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badcars

how about guages

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badcars
just wondering, let my tracttor run for baout 30 min before draining the oil today. it is about 25 degrees, the cooling fins never got hot to the touch, maybe just a little warm. is there a temp guage that may mount to a head bolt or something. just curious. i also wouldnt mind a tach/hour meter as long as it was done in good taste. by the way thanks for the oil advice. drained the 30wt today, and replaced it with castrol syntec. man i used to think the starter was weak, but it must of been that molasses it was trying to spin on a cold day. it really whizzes now, a major difference. i also bought a ngk plug for it, i love these use them in my race car and they dont fail. time will tell if it gives a quicker start though. badcars

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Kent
Yes. I've used VDO brand head temperature gauges with two different types of senders on VWs. One went on the base of the sparkplug, while the other wedged between the cooling fins on the head. They're not cheap, though... Here's some examples. http://www.egauges.com/eg_typeI.asp?Type=Cylinder_Head_Temp&Cart= [img]http://www.egauges.com/images/vdo/310-901.jpg[/img]

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MPH
Tiny Tach makes a hour/tac that works ok. I have 2 so far, would prefer a real dial tach but have yet to find one for these one bangers.. The tiny Tach's run about 50 bucks and a good dealer should have them.. MPH

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dirtsaver
Chris I can't remember the brand but we had a combo tach/temp gage we used on our Champ CageCart racing gocarts. They were about $35-$40. the probe attatched to the sparkplug wire. I don't have any around now but was thinking one would be nice on a tractor. Larry

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BLT
Unless you know what values are good or bad, temp gauges on air cooled engines are a VERY POOR INVESTMENT. And the air cooled engine people don't make this public knowledge. I think Al Eden is as close as you are going for this info and he would be taking food off his dinner plate if he shared it. This summer I am going to do a cooling index on my Sunstar as I think I have a cooling problem with my CH 20 engine. It doesn't take much but a 90 deg day and about 18" of tall grass to knock down and one hours worth of running and a couple of probes to measure the air temp comming off of both heads. There are so many variables because you are lacking a thermostat, the money would be better invested in an oil temp gauge or some good ag tires.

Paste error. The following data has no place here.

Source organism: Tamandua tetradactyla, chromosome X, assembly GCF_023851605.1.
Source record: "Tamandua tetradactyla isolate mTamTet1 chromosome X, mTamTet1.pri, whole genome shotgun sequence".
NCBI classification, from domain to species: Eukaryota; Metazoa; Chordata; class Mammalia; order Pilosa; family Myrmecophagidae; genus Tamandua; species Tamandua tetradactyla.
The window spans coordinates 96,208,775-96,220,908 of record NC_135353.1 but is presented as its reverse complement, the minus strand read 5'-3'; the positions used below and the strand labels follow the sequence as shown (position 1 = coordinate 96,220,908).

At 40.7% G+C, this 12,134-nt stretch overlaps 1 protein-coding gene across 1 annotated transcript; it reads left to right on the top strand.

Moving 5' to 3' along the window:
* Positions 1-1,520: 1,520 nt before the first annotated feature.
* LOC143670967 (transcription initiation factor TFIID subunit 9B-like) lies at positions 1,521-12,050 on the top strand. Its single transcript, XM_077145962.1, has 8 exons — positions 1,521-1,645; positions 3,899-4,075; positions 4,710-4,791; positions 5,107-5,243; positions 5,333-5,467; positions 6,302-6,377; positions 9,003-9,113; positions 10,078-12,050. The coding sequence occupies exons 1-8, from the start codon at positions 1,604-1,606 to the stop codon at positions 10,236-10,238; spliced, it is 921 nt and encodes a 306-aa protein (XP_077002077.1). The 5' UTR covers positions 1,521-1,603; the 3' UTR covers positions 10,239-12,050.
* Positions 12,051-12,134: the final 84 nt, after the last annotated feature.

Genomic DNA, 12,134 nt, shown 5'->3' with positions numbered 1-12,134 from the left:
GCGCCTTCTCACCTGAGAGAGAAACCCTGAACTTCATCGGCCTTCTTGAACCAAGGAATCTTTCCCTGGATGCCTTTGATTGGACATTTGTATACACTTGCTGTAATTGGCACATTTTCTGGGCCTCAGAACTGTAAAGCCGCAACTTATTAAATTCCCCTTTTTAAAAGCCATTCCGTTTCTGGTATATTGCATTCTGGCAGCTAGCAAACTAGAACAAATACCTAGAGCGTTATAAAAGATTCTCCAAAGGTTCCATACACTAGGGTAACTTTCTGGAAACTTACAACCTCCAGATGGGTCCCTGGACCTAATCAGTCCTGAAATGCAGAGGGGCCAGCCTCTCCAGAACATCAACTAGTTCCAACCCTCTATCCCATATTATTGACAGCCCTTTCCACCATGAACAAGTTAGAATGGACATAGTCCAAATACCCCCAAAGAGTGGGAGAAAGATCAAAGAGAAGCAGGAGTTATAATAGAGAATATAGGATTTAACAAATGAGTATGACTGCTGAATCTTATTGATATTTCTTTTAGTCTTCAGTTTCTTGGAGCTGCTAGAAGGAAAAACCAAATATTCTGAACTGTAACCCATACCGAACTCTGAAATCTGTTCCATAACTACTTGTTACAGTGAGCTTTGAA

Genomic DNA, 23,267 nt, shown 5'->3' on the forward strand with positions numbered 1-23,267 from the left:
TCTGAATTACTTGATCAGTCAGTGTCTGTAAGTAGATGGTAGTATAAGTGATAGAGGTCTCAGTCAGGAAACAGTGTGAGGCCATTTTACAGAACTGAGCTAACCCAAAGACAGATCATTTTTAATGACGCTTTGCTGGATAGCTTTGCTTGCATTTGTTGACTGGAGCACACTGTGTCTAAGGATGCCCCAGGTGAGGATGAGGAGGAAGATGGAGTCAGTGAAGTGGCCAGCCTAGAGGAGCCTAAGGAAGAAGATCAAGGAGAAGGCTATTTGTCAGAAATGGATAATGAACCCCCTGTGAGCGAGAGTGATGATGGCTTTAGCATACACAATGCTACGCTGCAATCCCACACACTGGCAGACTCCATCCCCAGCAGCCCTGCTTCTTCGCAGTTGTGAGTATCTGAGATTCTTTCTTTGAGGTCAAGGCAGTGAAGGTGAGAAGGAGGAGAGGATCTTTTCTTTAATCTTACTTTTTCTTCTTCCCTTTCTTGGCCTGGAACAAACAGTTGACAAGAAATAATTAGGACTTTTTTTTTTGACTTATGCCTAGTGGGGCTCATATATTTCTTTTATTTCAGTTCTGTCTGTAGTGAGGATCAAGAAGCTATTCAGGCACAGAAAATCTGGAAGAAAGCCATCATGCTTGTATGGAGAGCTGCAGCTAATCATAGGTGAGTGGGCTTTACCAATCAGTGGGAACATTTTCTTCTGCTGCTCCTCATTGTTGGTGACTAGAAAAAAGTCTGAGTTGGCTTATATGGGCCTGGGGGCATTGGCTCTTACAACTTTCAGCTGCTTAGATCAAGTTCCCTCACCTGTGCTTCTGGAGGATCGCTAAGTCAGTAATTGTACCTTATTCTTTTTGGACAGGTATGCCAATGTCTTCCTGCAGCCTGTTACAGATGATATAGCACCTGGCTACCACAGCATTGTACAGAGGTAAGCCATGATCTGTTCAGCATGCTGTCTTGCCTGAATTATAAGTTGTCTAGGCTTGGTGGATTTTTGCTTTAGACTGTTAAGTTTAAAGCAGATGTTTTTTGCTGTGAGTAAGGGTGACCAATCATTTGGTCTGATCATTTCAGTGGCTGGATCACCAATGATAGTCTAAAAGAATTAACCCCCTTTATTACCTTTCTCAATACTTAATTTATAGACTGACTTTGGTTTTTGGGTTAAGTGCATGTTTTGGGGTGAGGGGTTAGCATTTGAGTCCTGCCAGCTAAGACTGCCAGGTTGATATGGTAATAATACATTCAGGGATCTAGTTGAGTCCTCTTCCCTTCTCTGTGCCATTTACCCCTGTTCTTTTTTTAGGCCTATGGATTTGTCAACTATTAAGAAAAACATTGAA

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badcars
like you said you could put a bushing in the oil drain and use a standard auto temp guage there, but also as you said without a baseline you really wouldnt know what you were looking for. i was hoping someone would kind of ante up the operating temp ranges, really when are you gonna start burning it down...anyone?.....anybody? badcars

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Kent
The drainplug wiil NOT give an accurate reading. Ideally you'd want to measure the oil temperature of the oil just before or after the oil pump, before it goes into the passages of the engine block. On a non-pressurized, splash system like the old ones had, you're outta luck... As far as head temp goes, you'd have to watch it, under all kinds of conditions and establish what was the normal operating range for your engine. These engines are designed to be used in a fairly narror RPM range, meaning a smaller variation in air flow, than something like the VW engine (which DID have a thermostat). Even with the thermostat, head temperature would fluctuate between 350 - 500 degrees Fahrenheit. When it went above 500 -- you really kept an eye on it, and starting thinking of ways to lessen the heat. As an anology for mowing, you'd be looking to take smaller "swaths" to lighten the load on the engine... There are MANY, MANY variables that effect head temperature. Primary ones are valve timing, compression ratios, octane of the fuel you're burning, and ambient temperature. Just the air/fuel mixture, alone, can cause a 25 - 50 degree variation... running rich runs cooler, running lean runs hot... There's been books written about cooling VW engines, and I'm not going to repeat them here... even if I could remember them! :D

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DaleC